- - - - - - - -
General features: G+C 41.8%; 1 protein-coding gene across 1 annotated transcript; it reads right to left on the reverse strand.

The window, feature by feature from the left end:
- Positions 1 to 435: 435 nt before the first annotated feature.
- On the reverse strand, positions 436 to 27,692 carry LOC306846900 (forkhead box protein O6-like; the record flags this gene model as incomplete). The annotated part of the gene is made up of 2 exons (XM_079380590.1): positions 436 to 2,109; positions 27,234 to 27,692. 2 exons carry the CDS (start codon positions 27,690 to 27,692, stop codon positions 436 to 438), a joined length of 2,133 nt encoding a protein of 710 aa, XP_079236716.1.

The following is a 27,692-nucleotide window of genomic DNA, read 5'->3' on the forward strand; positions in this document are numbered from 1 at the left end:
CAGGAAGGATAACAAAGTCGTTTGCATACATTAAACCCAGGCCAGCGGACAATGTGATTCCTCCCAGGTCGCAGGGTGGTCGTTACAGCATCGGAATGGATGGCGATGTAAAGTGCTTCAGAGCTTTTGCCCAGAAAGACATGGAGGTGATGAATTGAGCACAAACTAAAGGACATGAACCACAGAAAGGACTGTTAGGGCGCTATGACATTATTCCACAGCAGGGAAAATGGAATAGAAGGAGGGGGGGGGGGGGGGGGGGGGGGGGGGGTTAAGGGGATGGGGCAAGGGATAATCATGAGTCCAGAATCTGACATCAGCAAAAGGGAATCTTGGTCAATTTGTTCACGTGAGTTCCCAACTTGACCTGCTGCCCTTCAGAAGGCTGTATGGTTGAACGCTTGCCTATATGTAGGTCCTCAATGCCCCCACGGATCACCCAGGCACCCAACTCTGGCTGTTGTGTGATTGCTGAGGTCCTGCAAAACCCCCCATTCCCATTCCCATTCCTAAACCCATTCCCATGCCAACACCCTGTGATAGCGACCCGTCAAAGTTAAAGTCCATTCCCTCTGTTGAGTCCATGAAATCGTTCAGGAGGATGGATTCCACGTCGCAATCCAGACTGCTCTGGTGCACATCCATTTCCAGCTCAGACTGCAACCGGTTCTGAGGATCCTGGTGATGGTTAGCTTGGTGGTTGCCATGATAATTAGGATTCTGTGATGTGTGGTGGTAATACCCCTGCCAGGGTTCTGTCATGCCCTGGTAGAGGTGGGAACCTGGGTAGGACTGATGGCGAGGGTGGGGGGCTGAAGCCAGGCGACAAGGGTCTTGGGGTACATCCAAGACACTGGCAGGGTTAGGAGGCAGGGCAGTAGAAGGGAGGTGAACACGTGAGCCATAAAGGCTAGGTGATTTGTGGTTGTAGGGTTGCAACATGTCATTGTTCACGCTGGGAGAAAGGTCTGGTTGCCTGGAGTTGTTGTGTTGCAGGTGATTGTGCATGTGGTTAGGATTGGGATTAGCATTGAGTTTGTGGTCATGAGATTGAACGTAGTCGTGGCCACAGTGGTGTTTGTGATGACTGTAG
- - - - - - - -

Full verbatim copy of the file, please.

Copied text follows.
General features: G+C 41.8%; 1 protein-coding gene across 1 annotated transcript; it reads right to left on the reverse strand.

The window, feature by feature from the left end:
- Positions 1 to 435: 435 nt before the first annotated feature.
- On the reverse strand, positions 436 to 27,692 carry LOC306846900 (forkhead box protein O6-like; the record flags this gene model as incomplete). The annotated part of the gene is made up of 2 exons (XM_079380590.1): positions 436 to 2,109; positions 27,234 to 27,692. 2 exons carry the CDS (start codon positions 27,690 to 27,692, stop codon positions 436 to 438), a joined length of 2,133 nt encoding a protein of 710 aa, XP_079236716.1.

The following is a 27,692-nucleotide window of genomic DNA, read 5'->3' on the forward strand; positions in this document are numbered from 1 at the left end:
CAGGAAGGATAACAAAGTCGTTTGCATACATTAAACCCAGGCCAGCGGACAATGTGATTCCTCCCAGGTCGCAGGGTGGTCGTTACAGCATCGGAATGGATGGCGATGTAAAGTGCTTCAGAGCTTTTGCCCAGAAAGACATGGAGGTGATGAATTGAGCACAAACTAAAGGACATGAACCACAGAAAGGACTGTTAGGGCGCTATGACATTATTCCACAGCAGGGAAAATGGAATAGAAGGAGGGGGGGGGGGGGGGGGGGGGGGGGGGGTTAAGGGGATGGGGCAAGGGATAATCATGAGTCCAGAATCTGACATCAGCAAAAGGGAATCTTGGTCAATTTGTTCACGTGAGTTCCCAACTTGACCTGCTGCCCTTCAGAAGGCTGTATGGTTGAACGCTTGCCTATATGTAGGTCCTCAATGCCCCCACGGATCACCCAGGCACCCAACTCTGGCTGTTGTGTGATTGCTGAGGTCCTGCAAAACCCCCCATTCCCATTCCCATTCCTAAACCCATTCCCATGCCAACACCCTGTGATAGCGACCCGTCAAAGTTAAAGTCCATTCCCTCTGTTGAGTCCATGAAATCGTTCAGGAGGATGGATTCCACGTCGCAATCCAGACTGCTCTGGTGCACATCCATTTCCAGCTCAGACTGCAACCGGTTCTGAGGATCCTGGTGATGGTTAGCTTGGTGGTTGCCATGATAATTAGGATTCTGTGATGTGTGGTGGTAATACCCCTGCCAGGGTTCTGTCATGCCCTGGTAGAGGTGGGAACCTGGGTAGGACTGATGGCGAGGGTGGGGGGCTGAAGCCAGGCGACAAGGGTCTTGGGGTACATCCAAGACACTGGCAGGGTTAGGAGGCAGGGCAGTAGAAGGGAGGTGAACACGTGAGCCATAAAGGCTAGGTGATTTGTGGTTGTAGGGTTGCAACATGTCATTGTTCACGCTGGGAGAAAGGTCTGGTTGCCTGGAGTTGTTGTGTTGCAGGTGATTGTGCATGTGGTTAGGATTGGGATTAGCATTGAGTTTGTGGTCATGAGATTGAACGTAGTCGTGGCCACAGTGGTGTTTGTGATGACTGTAG